Many applications are backed by persistent storage in the form of a database. When writing tests for our application, it is important not to forget to include behaviour surrounding interactions with the database. However, writing these tests is often easier said than done. There are common pitfalls, and here I suggest some sensible ways to avoid them. However, the subject matter is rather dry, but hopefully the kittens will help.
Write tests that only cover database interactions
Testing how your application interacts with the database are, by definition, integration tests. However, many teams make the mistake of testing much more of the application than necessary when testing database interactions. Often, supporting frameworks, such as Spring or Rails, encourage this behaviour. Falling into this trap leads to slow and brittle tests.
For example, when testing the various permutations of a search operation in a web application, you do not need everything from the controller down wired into your test. Merely instantiate your database access objects and pass them a database connection. You will find that your tests will be quicker and less brittle. Then you can write many more permutations testing your search queries.
Wrap your tests in transactions
Most of the commonly used relational databases support transactions. Transactions are used in applications when an atomic unit of work must be either applied completely or rolled back. They are also used to provide isolation around changes, when a number of applications are connected to a given database. In both of these cases, the intended goal is to commit these changes. We can use transactions in our test to ensure the reverse. We can use transactions to ensure that any changes to data that are made are rolled back.
This can have a profound effect on your ability to write tests. You no longer need any code to perform data clean up at the end of a test. You no longer need to understand every possible side effect of the code under test. And most importantly, you’ll never accidentally leave something behind, that could interact with and break another test.
Don’t couple yourself to your baseline data
When writing tests that interact with the database, it is likely that you’ll need to use a baseline of data to get those tests running. A baseline is very handy. It means that each test doesn’t have to set up a large amount of extraneous data in order to run. This makes your tests much more readable as there is much less noise in them. It also makes them run more quickly if you only set up this baseline once during a test run.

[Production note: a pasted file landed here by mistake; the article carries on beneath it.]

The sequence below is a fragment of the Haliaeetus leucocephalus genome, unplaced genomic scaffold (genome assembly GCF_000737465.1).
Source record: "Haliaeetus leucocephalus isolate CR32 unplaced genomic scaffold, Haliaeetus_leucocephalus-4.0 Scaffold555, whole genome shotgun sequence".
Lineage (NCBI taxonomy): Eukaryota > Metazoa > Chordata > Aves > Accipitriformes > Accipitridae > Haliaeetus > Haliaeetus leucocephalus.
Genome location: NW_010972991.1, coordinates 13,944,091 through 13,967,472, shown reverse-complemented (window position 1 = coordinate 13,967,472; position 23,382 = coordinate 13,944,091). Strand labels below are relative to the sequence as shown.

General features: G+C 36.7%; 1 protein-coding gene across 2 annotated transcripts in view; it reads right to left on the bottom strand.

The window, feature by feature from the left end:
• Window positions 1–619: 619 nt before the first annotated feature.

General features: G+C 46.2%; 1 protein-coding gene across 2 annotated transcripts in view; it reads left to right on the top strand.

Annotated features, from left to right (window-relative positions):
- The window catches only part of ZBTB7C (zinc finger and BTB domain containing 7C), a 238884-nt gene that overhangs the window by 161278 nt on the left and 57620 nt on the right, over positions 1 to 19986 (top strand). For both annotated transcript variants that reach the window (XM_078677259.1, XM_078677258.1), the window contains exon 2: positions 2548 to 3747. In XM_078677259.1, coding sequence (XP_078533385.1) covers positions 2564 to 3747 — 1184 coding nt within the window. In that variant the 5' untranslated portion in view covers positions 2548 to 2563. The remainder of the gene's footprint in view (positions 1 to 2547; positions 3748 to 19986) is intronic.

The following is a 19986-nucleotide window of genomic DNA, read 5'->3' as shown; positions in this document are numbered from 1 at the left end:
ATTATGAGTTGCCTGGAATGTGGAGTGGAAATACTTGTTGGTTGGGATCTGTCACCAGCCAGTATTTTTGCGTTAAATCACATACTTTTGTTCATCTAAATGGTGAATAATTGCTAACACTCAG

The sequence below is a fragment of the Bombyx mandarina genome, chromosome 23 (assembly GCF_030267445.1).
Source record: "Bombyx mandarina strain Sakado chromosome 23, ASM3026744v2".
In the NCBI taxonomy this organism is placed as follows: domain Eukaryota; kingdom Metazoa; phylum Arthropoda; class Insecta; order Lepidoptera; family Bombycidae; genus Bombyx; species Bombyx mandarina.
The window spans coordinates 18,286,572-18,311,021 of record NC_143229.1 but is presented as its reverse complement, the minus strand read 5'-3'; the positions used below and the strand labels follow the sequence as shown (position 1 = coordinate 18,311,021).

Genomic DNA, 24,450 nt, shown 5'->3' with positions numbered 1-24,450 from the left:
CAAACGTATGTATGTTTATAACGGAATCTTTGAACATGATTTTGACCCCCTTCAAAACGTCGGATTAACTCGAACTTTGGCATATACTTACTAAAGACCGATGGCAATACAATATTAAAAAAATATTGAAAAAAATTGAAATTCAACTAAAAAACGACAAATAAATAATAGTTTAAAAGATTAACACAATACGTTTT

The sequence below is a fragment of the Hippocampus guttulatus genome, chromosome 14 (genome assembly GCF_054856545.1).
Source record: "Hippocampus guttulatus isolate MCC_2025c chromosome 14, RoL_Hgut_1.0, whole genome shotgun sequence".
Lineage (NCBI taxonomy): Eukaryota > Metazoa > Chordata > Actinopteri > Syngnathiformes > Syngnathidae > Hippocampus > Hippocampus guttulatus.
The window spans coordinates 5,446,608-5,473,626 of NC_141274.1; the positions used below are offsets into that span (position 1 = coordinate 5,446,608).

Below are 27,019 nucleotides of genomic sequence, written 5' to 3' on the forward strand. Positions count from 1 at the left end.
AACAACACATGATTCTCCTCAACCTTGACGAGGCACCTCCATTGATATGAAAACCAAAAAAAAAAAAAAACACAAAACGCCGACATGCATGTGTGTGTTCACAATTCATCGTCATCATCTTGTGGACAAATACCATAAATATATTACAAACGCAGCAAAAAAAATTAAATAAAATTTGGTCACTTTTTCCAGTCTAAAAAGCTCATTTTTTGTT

However, it is very easy to end up with a test that is tightly coupled to this baseline. This can make it very difficult to diagnose test failures, as the data driving the test is unlikely to be visible in your test case. Moreover, it makes your tests much more brittle. Any changes to the baseline can impact a large number of tests.
To avoid these pain points, always make sure that any data that you make an assertion against, is set up by your test. Do this even if the baseline contains a data set that you could use, as that baseline could change under your feet at any time.
Often when writing applications that interact with a database, it’s likely that you’ll be using some form of framework. Object relational mapping tools such as Hibernate and ActiveRecord are very powerful in their ability to map database table columns to fields in objects, as well as having many other very useful functions. However, it is useful to test that these mappings have been done properly, particularly if you are in the (unfortunate) situation that your database is acting as an integration point between a number of other applications.
In this case, it is important to remember to test using some form of triangulation. If you persist and rehydrate an object using the same mappings, then your tests would never catch a defect around mapping a field to the wrong column. In these cases, it’s advisable to persist and fetch data using two different mechanisms in your test. Using a little plain old SQL in a Hibernate mapping test won’t cost you a great deal in readability and will help prove that your objects are being hydrated and persisted properly.
Get your business logic out of the database
We’ve spoken a great deal about the pitfalls of database interaction testing. Even if you’re doing all the good things suggested here, you still might find that you’re experiencing a great deal of pain. This may simply be because you have too much business logic pushed into the database.
Stored procedures, named queries, etc. can be great from a performance point of view, but with them you’ll need more database interaction testing to support them.
Database tests are still harder to write, maintain and run. If possible, shifting your business logic to your application will make it much more accessible to your whole team and cheaper to maintain. Often considerations of performance are premature optimisations, and having code that is easier to maintain is also easier to optimise if the need genuinely arises.